Breeding summer-dormant grasses for the United States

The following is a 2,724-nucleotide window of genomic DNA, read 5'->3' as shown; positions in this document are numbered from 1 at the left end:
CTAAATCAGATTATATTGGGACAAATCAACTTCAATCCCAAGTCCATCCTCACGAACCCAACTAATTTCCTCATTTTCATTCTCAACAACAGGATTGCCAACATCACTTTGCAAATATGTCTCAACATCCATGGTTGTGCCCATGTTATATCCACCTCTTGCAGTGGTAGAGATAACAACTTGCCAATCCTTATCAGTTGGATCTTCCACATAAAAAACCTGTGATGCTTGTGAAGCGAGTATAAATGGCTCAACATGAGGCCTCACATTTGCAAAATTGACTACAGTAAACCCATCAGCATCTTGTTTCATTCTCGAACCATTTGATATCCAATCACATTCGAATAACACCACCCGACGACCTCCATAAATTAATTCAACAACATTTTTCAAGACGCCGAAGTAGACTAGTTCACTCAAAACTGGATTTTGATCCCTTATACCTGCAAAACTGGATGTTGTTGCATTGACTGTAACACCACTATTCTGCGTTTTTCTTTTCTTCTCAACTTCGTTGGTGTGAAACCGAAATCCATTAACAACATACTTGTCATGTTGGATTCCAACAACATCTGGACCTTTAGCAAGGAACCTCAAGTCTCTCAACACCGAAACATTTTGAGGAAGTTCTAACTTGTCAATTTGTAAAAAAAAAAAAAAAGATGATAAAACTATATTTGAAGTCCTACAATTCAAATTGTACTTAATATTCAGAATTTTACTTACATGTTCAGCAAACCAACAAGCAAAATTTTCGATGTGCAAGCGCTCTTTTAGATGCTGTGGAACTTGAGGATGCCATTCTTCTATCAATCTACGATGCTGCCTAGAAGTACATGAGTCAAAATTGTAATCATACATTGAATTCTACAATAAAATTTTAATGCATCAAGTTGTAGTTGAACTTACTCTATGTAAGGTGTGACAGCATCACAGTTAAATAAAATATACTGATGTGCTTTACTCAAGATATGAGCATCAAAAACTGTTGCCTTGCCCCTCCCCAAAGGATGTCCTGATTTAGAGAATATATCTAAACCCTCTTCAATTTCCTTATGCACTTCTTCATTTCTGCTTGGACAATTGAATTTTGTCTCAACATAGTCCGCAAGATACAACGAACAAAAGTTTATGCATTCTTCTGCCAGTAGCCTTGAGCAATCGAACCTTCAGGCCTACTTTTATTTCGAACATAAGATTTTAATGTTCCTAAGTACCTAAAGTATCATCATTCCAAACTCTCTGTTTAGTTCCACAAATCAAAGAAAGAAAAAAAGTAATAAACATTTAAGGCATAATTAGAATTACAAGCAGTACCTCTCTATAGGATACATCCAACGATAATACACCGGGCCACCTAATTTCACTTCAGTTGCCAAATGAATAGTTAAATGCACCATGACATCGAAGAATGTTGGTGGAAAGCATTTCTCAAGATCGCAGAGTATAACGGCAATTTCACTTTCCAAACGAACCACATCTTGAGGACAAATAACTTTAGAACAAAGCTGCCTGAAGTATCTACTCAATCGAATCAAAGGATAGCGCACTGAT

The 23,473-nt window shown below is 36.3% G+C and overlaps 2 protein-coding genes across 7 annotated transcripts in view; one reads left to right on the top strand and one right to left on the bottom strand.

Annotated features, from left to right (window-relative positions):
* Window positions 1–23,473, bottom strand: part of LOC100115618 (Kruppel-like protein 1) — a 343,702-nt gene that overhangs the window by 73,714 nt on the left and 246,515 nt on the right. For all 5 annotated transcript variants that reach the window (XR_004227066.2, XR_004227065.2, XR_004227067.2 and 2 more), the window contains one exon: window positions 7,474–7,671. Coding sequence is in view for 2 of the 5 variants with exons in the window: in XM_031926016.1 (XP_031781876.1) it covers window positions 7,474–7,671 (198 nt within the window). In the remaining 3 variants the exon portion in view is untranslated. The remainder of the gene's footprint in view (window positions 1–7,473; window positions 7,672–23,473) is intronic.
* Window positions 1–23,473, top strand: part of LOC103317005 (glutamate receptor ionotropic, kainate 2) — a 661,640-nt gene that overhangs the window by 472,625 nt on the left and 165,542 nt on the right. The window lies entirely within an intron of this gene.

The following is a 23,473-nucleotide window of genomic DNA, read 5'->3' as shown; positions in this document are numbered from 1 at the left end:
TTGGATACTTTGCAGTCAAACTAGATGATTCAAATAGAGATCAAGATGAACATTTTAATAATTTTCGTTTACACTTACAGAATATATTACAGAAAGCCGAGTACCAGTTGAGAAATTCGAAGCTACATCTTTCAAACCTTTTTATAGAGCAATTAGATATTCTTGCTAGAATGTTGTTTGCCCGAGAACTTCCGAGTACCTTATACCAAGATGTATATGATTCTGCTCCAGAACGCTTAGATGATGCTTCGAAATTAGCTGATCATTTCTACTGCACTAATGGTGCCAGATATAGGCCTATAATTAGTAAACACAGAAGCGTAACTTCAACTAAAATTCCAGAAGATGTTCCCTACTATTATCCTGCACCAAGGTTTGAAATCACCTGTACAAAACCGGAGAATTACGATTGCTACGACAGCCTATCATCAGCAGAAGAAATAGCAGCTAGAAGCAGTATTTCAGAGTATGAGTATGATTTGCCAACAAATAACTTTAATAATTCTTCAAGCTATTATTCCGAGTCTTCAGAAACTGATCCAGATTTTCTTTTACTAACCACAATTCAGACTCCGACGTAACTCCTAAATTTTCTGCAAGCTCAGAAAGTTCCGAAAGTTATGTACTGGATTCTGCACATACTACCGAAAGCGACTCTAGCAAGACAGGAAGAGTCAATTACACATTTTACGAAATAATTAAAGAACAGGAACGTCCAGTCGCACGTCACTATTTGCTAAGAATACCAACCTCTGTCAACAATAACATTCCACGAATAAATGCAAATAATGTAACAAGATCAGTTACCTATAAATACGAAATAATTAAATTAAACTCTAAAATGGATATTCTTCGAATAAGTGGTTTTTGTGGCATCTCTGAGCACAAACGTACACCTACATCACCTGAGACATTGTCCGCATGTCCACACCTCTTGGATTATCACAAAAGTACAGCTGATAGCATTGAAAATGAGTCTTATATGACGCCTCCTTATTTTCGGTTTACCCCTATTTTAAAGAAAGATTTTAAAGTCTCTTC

Summer dormancy can lead to increased drought tolerance and persistence in cool-season grasses. Here we describe efforts to develop summer-dormant cultivars in the United States. Summer-dormant grasses are generally well adapted to the Southern Plains but have poor persistence as well as low productivity east and north of this region because of limited winter hardiness and other factors. This limited geographic adaptation is thought to be due to germplasm background rather than the summer dormancy trait. Depending on the target environment, improved cultivars could be developed by selecting within existing summer-dormant material or by crossing the trait into adaptive germplasm. Difficulties in phenotyping summer dormancy, and in some instances fertility barriers across germplasm sources, will need to be overcome to utilize the latter approach.